FortiGuard Labs Threat Research
FortiGuard Labs has observed an increasing number of campaigns targeting either side of the ongoing Russian-Ukrainian conflict. These may be a cyber element to the conflict or simply opportunistic threat actors taking advantage of the war to further their malicious objectives.
Recently, we encountered a malicious Excel document masquerading as a tool to calculate salaries for Ukrainian military personnel. This article discusses the technical details of this document that, when triggered, executes evasive multi-stage loaders, eventually leading to Cobalt Strike Beacon malware being loaded onto the victim’s device (Figure 1).
The attack starts with an Excel file loaded with malicious macro code (XLSM). The file masquerades as a spreadsheet tool for generating salaries for Ukrainian military personnel (Figure 2). As usual, the document attempts to trick the user into enabling the execution of macros to supposedly auto-populate the cell content. The macro is referenced as sumpropua, an abbreviation of Suma Propisom UA – a Latin transliteration of Ukrainian “сума прописом UA”. This is an old term for financial documents where the total amount of money paid must be written out as words. Converting a monetary value into words is not a trivial Excel task, and using macros for that purpose is commonplace.
The first thing to notice when opening the VBA code is the large chunk of whitespace preceding the start of the actual code, making it seem empty at first glance. Scrolling down reveals the malicious function SUMMPROPIS2 (Figure 3), which is automatically executed when the file is opened via the Workbook_Open() function. In addition, the document tries to execute this function by referencing it from several cells (shown in the formula bar in Figure 2), which are also triggered when the file is opened. This results in the malware being executed multiple times after opening.
The VBA code employs simple obfuscation techniques, including unreadable functions and variable names to slow down static analysis. In addition, important data is encoded as hex strings, including the embedded malicious binary.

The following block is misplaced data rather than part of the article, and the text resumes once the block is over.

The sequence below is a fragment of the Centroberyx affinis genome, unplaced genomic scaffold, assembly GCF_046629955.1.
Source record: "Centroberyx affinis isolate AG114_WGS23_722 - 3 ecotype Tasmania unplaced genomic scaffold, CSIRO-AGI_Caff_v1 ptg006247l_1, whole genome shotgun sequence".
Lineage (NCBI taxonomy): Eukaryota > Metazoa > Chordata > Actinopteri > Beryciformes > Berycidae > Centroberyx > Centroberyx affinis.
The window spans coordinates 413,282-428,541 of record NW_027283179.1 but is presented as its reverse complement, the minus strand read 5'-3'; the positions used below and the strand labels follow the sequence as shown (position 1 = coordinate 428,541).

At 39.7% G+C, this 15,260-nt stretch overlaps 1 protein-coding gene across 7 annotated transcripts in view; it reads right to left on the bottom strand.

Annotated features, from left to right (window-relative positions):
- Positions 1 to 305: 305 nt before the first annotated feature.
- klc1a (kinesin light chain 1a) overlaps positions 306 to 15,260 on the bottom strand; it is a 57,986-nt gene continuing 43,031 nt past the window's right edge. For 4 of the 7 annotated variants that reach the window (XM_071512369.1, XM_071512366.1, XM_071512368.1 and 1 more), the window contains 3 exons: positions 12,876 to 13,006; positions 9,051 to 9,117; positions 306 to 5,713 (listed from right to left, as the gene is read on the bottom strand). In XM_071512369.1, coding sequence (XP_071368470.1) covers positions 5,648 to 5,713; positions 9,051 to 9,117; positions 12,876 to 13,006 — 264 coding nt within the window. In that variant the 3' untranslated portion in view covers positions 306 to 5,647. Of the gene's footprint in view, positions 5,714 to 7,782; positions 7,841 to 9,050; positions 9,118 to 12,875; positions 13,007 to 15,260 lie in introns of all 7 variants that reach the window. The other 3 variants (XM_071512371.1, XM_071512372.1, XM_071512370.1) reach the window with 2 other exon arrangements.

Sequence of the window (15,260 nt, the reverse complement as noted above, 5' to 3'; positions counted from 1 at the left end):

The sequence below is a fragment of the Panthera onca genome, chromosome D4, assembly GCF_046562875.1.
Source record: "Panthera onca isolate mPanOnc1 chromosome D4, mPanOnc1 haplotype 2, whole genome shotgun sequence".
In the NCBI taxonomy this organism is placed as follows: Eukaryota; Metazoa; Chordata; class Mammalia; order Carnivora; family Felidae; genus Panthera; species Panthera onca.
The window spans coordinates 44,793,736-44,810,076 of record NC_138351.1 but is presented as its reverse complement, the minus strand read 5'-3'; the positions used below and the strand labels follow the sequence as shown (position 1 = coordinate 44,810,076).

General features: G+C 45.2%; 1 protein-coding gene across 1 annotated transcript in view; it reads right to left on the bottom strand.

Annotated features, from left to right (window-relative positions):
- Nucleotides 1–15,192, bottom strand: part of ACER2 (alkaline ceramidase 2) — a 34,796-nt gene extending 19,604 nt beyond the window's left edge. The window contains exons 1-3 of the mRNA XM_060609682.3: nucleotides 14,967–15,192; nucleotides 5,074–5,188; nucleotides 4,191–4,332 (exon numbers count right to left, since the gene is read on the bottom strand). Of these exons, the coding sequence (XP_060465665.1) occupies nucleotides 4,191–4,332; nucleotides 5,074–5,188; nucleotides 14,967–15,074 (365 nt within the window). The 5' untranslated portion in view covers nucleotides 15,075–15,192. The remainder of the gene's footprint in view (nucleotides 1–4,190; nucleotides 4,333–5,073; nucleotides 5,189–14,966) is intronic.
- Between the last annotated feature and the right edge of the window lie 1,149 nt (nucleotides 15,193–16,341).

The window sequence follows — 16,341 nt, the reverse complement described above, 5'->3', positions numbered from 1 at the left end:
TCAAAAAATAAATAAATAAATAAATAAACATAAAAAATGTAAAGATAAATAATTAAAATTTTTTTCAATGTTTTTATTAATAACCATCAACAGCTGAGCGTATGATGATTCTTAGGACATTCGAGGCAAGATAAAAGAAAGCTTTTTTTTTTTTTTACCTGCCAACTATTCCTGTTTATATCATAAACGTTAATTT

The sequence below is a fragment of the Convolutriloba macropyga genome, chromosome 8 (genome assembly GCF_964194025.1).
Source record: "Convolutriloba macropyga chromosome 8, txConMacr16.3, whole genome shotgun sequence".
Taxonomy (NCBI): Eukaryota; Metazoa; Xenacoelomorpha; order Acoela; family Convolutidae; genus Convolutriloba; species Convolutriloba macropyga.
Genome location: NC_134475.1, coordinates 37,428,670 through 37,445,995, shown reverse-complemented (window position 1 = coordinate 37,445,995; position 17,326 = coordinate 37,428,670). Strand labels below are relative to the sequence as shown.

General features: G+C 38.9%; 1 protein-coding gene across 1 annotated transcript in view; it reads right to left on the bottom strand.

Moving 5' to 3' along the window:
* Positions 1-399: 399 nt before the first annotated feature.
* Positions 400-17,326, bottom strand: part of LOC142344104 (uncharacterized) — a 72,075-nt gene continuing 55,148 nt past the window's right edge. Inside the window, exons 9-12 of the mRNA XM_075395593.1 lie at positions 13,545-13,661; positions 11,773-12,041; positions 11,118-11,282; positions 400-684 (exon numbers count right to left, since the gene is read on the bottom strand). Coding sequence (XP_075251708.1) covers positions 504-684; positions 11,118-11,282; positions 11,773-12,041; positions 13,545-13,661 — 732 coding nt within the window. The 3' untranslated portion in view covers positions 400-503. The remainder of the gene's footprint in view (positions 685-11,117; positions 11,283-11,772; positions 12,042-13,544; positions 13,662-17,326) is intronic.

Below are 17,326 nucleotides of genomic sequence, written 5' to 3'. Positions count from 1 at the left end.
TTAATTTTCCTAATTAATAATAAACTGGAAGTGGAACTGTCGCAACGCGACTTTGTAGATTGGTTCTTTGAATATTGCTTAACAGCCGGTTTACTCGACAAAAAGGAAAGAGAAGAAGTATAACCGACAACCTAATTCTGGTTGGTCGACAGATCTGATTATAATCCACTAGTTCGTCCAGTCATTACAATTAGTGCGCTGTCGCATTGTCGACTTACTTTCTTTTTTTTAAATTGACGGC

The main malicious function OpenModule performs the following functions:
3. Run the shortcut via
RunDLL32.EXE shell32.dll,ShellExec_RunDLL %Temp%\jdbsabdqbsmnqwdssad.lnk, which is similar to manually double-clicking on a Windows shortcut (highlighted in yellow in Figure 5). This leads to the execution of the first stage loader.
As mentioned earlier, the embedded payload in the Excel file was executed multiple times. Threat actors do not usually deploy the same payload numerous times, as this can cause unnecessary noise in the system. As a result, we dug deeper to understand why.
A closer look at the code snippet for the OpenModule function (Figure 6) at line 5280 shows that the function Dir is called with the first argument containing the full path to the IEHistory folder. Using the Dir function here checks to see if a folder exists exactly as the attribute specified in the second argument. Checking for a file or a directory that malware has created during its infection is typically used to prevent re-infection or multiple executions. This appears to be the likely intent of the malware developers.
However, because the second argument here is an uninitialized variable, it is equivalent to Dir(PathName, vbNormal). This returns a non-empty string only if the IEHistory exists as a file instead of a directory, which causes multiple executions of the whole malware routine. If vbDirectory had been used instead, creating the IEHistory directory after the check would have prevented repeated execution of the routine in subsequent checks.
The first stage loader is executed with the following shell command, C:\Windows\System32\regsvr32.exe /u /s “\%AppData%\Microsoft\fhasbqwn.dll". The /s option allows silent execution so that no Windows message box appears after the code executes. The /u option leads to the execution of the DLL’s export DllUnregisterServer (Figure 7).
To hinder analysis, this DLL is protected by ConfuserEx, an open-source protector used specifically for .NET binaries (Figure 8).
It then moves itself to %Temp%\kbdlisus.dll and executes the second exported function, DllCanUnloadNow, by running the shell command “C:\Windows\System32\rundll32.exe %Temp%\kbdlisus.dll,DllCanUnloadNow”. The DllCanUnloadNow exported function downloads a seemingly harmless JPEG image file from hxxps://ellechina[.]online/01_logo_HLW-300x168[.]jpg, as shown below (Figure 9), using a specific set of HTTP headers.
However, upon closer inspection, we found extra binary data (known as a file overlay) immediately after the JPEG trailer denoting the end of the image (see Figure 10) at offset 0x16D23. This overlay contains the encrypted and compressed second-stage loader.
This malware decrypts the overlay using AES (Advanced Encryption Standard) in CBC mode with a hardcoded key and initialization vector (IV). The resulting data is then decompressed using the DEFLATE algorithm. The result is another .NET binary (exe) with the internal name sdafsfdpieowrfb.exe, also protected by ConfuserEx.
This executable is then loaded as a new module using Assembly.Load() and directly executed in memory using Assembly.EntryPoint.Invoke() with a string array argument containing “1ffawf” and "afgawkgo".